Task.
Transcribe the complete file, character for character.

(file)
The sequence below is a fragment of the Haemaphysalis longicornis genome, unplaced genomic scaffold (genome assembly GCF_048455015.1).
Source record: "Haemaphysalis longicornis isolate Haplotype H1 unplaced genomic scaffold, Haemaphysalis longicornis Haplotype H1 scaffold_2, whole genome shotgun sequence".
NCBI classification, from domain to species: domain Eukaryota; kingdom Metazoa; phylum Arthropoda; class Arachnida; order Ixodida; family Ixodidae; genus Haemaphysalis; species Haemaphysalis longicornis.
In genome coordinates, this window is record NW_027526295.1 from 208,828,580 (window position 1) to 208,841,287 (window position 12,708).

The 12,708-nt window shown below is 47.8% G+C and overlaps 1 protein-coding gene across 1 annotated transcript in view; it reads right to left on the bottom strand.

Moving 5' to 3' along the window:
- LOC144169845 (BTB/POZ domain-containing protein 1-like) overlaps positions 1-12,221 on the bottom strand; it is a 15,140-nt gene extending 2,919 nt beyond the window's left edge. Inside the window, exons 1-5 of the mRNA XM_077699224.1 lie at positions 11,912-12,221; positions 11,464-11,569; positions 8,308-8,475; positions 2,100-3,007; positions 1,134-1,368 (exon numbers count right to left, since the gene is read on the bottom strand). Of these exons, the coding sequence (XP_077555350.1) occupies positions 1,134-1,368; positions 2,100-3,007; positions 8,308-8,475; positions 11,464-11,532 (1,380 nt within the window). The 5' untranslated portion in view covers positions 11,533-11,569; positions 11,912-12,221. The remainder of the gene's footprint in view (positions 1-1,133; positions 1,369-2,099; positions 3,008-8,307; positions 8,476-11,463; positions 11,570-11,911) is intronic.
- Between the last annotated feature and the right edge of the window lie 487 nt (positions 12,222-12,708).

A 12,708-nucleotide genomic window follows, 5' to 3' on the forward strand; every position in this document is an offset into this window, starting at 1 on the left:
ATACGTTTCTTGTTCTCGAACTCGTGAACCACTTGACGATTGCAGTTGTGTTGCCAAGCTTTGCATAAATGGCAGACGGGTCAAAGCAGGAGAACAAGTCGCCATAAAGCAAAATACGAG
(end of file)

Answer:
The sequence below is a fragment of the Haemaphysalis longicornis genome, unplaced genomic scaffold (genome assembly GCF_048455015.1).
Source record: "Haemaphysalis longicornis isolate Haplotype H1 unplaced genomic scaffold, Haemaphysalis longicornis Haplotype H1 scaffold_2, whole genome shotgun sequence".
NCBI classification, from domain to species: domain Eukaryota; kingdom Metazoa; phylum Arthropoda; class Arachnida; order Ixodida; family Ixodidae; genus Haemaphysalis; species Haemaphysalis longicornis.
In genome coordinates, this window is record NW_027526295.1 from 208,828,580 (window position 1) to 208,841,287 (window position 12,708).

The 12,708-nt window shown below is 47.8% G+C and overlaps 1 protein-coding gene across 1 annotated transcript in view; it reads right to left on the bottom strand.

Moving 5' to 3' along the window:
- LOC144169845 (BTB/POZ domain-containing protein 1-like) overlaps positions 1-12,221 on the bottom strand; it is a 15,140-nt gene extending 2,919 nt beyond the window's left edge. Inside the window, exons 1-5 of the mRNA XM_077699224.1 lie at positions 11,912-12,221; positions 11,464-11,569; positions 8,308-8,475; positions 2,100-3,007; positions 1,134-1,368 (exon numbers count right to left, since the gene is read on the bottom strand). Of these exons, the coding sequence (XP_077555350.1) occupies positions 1,134-1,368; positions 2,100-3,007; positions 8,308-8,475; positions 11,464-11,532 (1,380 nt within the window). The 5' untranslated portion in view covers positions 11,533-11,569; positions 11,912-12,221. The remainder of the gene's footprint in view (positions 1-1,133; positions 1,369-2,099; positions 3,008-8,307; positions 8,476-11,463; positions 11,570-11,911) is intronic.
- Between the last annotated feature and the right edge of the window lie 487 nt (positions 12,222-12,708).

A 12,708-nucleotide genomic window follows, 5' to 3' on the forward strand; every position in this document is an offset into this window, starting at 1 on the left:
ATACGTTTCTTGTTCTCGAACTCGTGAACCACTTGACGATTGCAGTTGTGTTGCCAAGCTTTGCATAAATGGCAGACGGGTCAAAGCAGGAGAACAAGTCGCCATAAAGCAAAATACGAG